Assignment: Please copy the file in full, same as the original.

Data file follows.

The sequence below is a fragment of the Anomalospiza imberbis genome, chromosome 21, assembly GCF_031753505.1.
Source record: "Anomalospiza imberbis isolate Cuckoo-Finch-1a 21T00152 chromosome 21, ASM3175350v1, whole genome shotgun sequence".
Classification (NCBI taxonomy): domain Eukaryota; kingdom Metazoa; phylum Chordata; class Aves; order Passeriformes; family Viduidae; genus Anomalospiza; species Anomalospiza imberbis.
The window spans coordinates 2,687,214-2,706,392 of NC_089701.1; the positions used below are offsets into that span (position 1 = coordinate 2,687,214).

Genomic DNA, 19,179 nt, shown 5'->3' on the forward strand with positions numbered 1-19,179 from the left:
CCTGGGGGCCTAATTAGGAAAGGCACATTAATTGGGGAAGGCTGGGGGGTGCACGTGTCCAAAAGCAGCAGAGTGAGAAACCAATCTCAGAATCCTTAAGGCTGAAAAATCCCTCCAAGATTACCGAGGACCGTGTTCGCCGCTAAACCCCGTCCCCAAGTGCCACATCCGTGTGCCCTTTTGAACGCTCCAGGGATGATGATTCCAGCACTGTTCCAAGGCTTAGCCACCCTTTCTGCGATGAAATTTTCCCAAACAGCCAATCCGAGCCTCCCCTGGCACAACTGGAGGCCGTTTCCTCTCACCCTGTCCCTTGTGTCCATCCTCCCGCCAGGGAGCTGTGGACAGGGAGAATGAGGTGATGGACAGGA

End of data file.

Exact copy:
The sequence below is a fragment of the Anomalospiza imberbis genome, chromosome 21, assembly GCF_031753505.1.
Source record: "Anomalospiza imberbis isolate Cuckoo-Finch-1a 21T00152 chromosome 21, ASM3175350v1, whole genome shotgun sequence".
Classification (NCBI taxonomy): domain Eukaryota; kingdom Metazoa; phylum Chordata; class Aves; order Passeriformes; family Viduidae; genus Anomalospiza; species Anomalospiza imberbis.
The window spans coordinates 2,687,214-2,706,392 of NC_089701.1; the positions used below are offsets into that span (position 1 = coordinate 2,687,214).

Genomic DNA, 19,179 nt, shown 5'->3' on the forward strand with positions numbered 1-19,179 from the left:
CCTGGGGGCCTAATTAGGAAAGGCACATTAATTGGGGAAGGCTGGGGGGTGCACGTGTCCAAAAGCAGCAGAGTGAGAAACCAATCTCAGAATCCTTAAGGCTGAAAAATCCCTCCAAGATTACCGAGGACCGTGTTCGCCGCTAAACCCCGTCCCCAAGTGCCACATCCGTGTGCCCTTTTGAACGCTCCAGGGATGATGATTCCAGCACTGTTCCAAGGCTTAGCCACCCTTTCTGCGATGAAATTTTCCCAAACAGCCAATCCGAGCCTCCCCTGGCACAACTGGAGGCCGTTTCCTCTCACCCTGTCCCTTGTGTCCATCCTCCCGCCAGGGAGCTGTGGACAGGGAGAATGAGGTGATGGACAGGA